GLIMPSE – A computational framework for supporting state-level environmental and energy planning
What is GLIMPSE?
GLIMPSE is a decision support modeling tool being developed by EPA that will assist states with energy and environmental planning through the year 2050. Users of GLIMPSE can explore the impacts of energy technologies and policies on the environment. For example, GLIMPSE can examine measures that promote energy efficiency, estimating the resulting energy savings, analyzing how emissions and air quality would be affected, and reporting how energy-related water use would change. Additional technologies that could be analyzed include electric and hydrogen fuel cell vehicles, wind and solar power, and carbon capture and sequestration.
An exciting feature is that users can specify energy, air quality, and water use goals within GLIMPSE, which then identifies cost-effective strategies for meeting those goals. For example, states could use GLIMPSE to develop air quality management strategies that also meet renewable electricity targets, energy security objectives, and factor in how droughts could affect power plant operations.
GLIMPSE is built on the Global Change Assessment Model (GCAM), developed by the Pacific Northwest National Laboratory (PNNL). The model simulates the interactions between human systems (such as economy, energy, agriculture, land use, and buildings) and earth systems (such as water and carbon cycles). PNNL and EPA researchers are working together to improve GCAM’s ability to support environmental analyses.
What are the benefits of GLIMPSE?
Energy system technologies, emissions from energy sources, and environmental and health impacts are all interrelated so a change in one area may impact another, either positively or negatively. GLIMPSE allows decision-makers to examine their policy options holistically to ensure they are maximizing the environmental and health benefits.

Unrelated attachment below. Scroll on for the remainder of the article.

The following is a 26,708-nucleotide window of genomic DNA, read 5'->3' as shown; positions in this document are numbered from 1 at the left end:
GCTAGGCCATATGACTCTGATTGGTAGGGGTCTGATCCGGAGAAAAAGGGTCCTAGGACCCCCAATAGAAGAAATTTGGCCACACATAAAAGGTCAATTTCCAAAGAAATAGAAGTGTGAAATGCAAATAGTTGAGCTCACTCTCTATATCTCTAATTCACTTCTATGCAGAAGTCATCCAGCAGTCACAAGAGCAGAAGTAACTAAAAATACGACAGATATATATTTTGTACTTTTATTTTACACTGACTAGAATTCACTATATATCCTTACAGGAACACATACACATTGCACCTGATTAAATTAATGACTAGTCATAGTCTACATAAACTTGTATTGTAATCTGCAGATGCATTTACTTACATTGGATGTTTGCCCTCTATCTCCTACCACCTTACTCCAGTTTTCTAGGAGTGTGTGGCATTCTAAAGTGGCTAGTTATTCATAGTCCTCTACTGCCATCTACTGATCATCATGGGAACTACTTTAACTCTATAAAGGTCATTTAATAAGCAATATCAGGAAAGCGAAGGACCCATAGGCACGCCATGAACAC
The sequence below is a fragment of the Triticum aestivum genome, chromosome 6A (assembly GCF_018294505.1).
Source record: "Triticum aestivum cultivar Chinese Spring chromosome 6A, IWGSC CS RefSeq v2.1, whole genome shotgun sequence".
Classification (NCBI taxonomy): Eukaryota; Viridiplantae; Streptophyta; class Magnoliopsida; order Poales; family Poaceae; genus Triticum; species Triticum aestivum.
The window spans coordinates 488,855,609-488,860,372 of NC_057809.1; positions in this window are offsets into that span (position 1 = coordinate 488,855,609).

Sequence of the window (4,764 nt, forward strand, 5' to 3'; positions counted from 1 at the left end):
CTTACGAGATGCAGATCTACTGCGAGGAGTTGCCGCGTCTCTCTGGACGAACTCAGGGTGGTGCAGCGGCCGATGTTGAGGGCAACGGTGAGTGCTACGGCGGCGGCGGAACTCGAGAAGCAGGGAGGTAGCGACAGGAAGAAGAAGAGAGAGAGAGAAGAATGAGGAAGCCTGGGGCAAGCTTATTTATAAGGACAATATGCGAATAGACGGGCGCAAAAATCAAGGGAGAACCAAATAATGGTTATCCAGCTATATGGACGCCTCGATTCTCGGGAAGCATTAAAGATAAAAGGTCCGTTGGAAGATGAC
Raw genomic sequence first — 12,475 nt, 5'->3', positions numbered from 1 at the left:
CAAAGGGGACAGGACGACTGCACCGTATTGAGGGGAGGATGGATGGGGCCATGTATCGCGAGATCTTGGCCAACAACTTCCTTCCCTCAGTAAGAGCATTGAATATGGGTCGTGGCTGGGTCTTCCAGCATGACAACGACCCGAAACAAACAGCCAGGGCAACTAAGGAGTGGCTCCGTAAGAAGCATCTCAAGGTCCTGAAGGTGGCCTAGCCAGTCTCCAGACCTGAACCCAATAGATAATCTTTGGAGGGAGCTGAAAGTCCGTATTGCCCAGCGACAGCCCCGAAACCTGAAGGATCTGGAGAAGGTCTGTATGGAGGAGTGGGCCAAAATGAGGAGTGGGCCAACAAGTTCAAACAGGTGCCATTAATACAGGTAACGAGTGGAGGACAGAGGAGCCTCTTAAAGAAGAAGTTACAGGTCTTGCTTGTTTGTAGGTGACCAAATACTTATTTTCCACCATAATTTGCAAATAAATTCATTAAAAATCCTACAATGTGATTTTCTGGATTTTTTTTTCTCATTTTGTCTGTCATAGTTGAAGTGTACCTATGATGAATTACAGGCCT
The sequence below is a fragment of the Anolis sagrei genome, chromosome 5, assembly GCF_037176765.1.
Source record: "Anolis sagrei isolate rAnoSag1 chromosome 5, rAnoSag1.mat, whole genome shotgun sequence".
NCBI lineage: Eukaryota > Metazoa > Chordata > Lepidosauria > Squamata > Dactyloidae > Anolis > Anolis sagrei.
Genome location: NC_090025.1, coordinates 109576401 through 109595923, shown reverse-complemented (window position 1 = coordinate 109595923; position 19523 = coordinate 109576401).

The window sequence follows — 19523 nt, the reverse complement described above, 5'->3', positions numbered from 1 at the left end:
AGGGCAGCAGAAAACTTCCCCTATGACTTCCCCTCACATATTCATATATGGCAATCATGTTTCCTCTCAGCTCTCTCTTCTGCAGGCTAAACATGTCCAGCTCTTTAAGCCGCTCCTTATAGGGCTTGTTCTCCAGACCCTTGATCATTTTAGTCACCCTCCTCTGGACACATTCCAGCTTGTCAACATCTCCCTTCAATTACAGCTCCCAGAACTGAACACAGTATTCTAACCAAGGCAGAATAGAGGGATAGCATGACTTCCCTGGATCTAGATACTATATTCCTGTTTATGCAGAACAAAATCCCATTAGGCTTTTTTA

GLIMPSE has many strengths that include the following features:
User-Friendly: Users can specify many complex technology or policy scenarios in minutes. GLIMPSE includes tools for visualizing model results, including the energy and environmental impacts of scenarios.
Fast: Once a scenario has been specified, model results are available within hours.
Flexible: Many of the assumptions about the future can be changed. For example, users could explore alternative assumptions about population and economic growth, technology availability, and future policies.
Comprehensive: By simulating the interactions among human and earth systems, GLIMPSE can identify important unintended consequences and other policy considerations that may not otherwise be apparent.
Multi-scale: Users can specify policies or examine energy technologies at the state, regional, or national level within the context of a global scenario.
Who should use GLIMPSE?
GLIMPSE software will be useful to federal, regional and state policy analysts, energy and environmental planners, and faculty and students performing environmental and energy research.
How does GLIMPSE work?
GLIMPSE runs on Windows and requires no special software or hardware. Future versions of GLIMPSE will also execute on Linux and Apple computers.
How do I get GLIMPSE?
GLIMPSE is still under development and not yet publicly available. However, the GLIMPSE research team is working with a small number of partners willing to be beta testers to help researchers improve the software. To volunteer for beta testing, contact one of the individuals below:
- Dan Loughlin, firstname.lastname@example.org
- Chris Nolte, email@example.com
Shi, Wenjing, Yang Ou, Steven J. Smith, Catherine M. Ledna, Christopher G. Nolte, and Daniel H. Loughlin. "Projecting state-level air pollutant emissions using an integrated assessment model: GCAM-USA." Applied Energy 208 (2017): 511-521, doi:10.1016/j.apenergy.2017.09.122.
Ou, Yang, Wenjing Shi, Steven J. Smith, Catherine M. Ledna, J. Jason West, Christopher G. Nolte, and Daniel H. Loughlin. "Estimating environmental co-benefits of U.S. GHG reduction pathways using the GCAM-USA Integrated Assessment Model." Applied Energy 216 (2018): 482-493, doi:10.1016.j.apenergy.2018.02.122.